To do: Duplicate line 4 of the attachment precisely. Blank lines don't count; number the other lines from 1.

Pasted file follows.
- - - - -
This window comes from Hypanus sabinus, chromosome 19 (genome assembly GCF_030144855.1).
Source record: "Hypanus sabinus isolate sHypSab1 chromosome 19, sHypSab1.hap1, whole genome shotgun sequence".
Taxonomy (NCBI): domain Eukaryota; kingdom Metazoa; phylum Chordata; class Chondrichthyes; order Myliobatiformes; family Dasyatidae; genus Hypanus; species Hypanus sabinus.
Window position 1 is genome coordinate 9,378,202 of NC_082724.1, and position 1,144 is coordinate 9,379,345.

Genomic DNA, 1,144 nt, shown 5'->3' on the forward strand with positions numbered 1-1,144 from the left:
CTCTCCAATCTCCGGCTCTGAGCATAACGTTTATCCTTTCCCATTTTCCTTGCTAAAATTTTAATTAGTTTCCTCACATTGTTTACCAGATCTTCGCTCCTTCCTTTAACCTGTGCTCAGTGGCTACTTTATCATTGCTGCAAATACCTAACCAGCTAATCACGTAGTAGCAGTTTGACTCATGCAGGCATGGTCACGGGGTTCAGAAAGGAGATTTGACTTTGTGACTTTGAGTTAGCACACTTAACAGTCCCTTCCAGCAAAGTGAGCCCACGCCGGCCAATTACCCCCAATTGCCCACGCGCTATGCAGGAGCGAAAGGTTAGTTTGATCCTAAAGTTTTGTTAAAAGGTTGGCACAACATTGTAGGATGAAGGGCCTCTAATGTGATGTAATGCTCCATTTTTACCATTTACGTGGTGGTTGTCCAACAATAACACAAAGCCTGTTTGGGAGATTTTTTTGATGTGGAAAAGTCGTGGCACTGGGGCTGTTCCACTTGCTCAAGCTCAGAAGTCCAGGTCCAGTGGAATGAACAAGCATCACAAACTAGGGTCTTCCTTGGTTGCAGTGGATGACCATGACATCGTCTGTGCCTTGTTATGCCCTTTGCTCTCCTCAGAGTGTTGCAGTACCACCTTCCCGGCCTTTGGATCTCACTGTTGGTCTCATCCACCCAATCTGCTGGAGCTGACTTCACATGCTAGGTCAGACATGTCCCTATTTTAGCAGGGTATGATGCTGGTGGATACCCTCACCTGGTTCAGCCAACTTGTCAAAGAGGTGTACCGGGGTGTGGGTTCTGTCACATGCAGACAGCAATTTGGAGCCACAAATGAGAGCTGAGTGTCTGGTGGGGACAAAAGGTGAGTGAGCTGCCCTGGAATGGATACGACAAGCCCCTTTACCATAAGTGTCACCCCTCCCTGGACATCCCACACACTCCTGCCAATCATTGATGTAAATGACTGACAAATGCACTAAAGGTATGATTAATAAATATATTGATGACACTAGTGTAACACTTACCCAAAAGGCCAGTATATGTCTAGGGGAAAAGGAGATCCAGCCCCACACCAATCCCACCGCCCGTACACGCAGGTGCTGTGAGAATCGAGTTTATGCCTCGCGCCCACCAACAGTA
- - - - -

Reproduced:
Window position 1 is genome coordinate 9,378,202 of NC_082724.1, and position 1,144 is coordinate 9,379,345.